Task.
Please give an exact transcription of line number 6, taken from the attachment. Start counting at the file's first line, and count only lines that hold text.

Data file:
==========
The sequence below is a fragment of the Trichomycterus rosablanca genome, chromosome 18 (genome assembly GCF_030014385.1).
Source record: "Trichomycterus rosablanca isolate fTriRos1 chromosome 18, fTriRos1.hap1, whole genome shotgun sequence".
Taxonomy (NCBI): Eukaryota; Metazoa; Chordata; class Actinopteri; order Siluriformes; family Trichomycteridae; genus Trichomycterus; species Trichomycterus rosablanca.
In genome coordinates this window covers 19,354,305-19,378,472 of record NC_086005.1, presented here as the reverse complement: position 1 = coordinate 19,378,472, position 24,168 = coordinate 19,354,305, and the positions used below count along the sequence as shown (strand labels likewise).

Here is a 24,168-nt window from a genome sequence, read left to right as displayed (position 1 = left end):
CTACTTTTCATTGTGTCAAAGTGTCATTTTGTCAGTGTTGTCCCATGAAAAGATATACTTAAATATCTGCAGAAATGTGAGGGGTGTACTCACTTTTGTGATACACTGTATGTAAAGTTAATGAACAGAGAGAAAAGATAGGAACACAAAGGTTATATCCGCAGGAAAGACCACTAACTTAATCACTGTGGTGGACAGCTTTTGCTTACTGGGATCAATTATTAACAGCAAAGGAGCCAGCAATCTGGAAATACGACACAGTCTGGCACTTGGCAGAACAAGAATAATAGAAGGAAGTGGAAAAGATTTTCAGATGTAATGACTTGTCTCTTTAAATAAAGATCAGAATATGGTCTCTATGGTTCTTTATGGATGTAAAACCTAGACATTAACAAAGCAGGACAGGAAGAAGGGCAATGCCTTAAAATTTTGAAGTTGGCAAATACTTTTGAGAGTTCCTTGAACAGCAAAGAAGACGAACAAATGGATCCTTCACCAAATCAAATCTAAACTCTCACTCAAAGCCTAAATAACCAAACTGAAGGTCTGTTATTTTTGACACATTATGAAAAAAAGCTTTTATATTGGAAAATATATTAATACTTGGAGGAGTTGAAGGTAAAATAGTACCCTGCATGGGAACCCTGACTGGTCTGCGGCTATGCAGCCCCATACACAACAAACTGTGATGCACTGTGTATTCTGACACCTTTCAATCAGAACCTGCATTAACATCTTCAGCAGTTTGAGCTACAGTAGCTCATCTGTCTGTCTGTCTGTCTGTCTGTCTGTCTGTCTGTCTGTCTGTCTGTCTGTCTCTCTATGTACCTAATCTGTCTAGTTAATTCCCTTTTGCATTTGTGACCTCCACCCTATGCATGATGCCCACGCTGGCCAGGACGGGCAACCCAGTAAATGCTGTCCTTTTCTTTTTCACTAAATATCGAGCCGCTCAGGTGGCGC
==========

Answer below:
CTACTTTTCATTGTGTCAAAGTGTCATTTTGTCAGTGTTGTCCCATGAAAAGATATACTTAAATATCTGCAGAAATGTGAGGGGTGTACTCACTTTTGTGATACACTGTATGTAAAGTTAATGAACAGAGAGAAAAGATAGGAACACAAAGGTTATATCCGCAGGAAAGACCACTAACTTAATCACTGTGGTGGACAGCTTTTGCTTACTGGGATCAATTATTAACAGCAAAGGAGCCAGCAATCTGGAAATACGACACAGTCTGGCACTTGGCAGAACAAGAATAATAGAAGGAAGTGGAAAAGATTTTCAGATGTAATGACTTGTCTCTTTAAATAAAGATCAGAATATGGTCTCTATGGTTCTTTATGGATGTAAAACCTAGACATTAACAAAGCAGGACAGGAAGAAGGGCAATGCCTTAAAATTTTGAAGTTGGCAAATACTTTTGAGAGTTCCTTGAACAGCAAAGAAGACGAACAAATGGATCCTTCACCAAATCAAATCTAAACTCTCACTCAAAGCCTAAATAACCAAACTGAAGGTCTGTTATTTTTGACACATTATGAAAAAAAGCTTTTATATTGGAAAATATATTAATACTTGGAGGAGTTGAAGGTAAAATAGTACCCTGCATGGGAACCCTGACTGGTCTGCGGCTATGCAGCCCCATACACAACAAACTGTGATGCACTGTGTATTCTGACACCTTTCAATCAGAACCTGCATTAACATCTTCAGCAGTTTGAGCTACAGTAGCTCATCTGTCTGTCTGTCTGTCTGTCTGTCTGTCTGTCTGTCTGTCTGTCTGTCTGTCTCTCTATGTACCTAATCTGTCTAGTTAATTCCCTTTTGCATTTGTGACCTCCACCCTATGCATGATGCCCACGCTGGCCAGGACGGGCAACCCAGTAAATGCTGTCCTTTTCTTTTTCACTAAATATCGAGCCGCTCAGGTGGCGC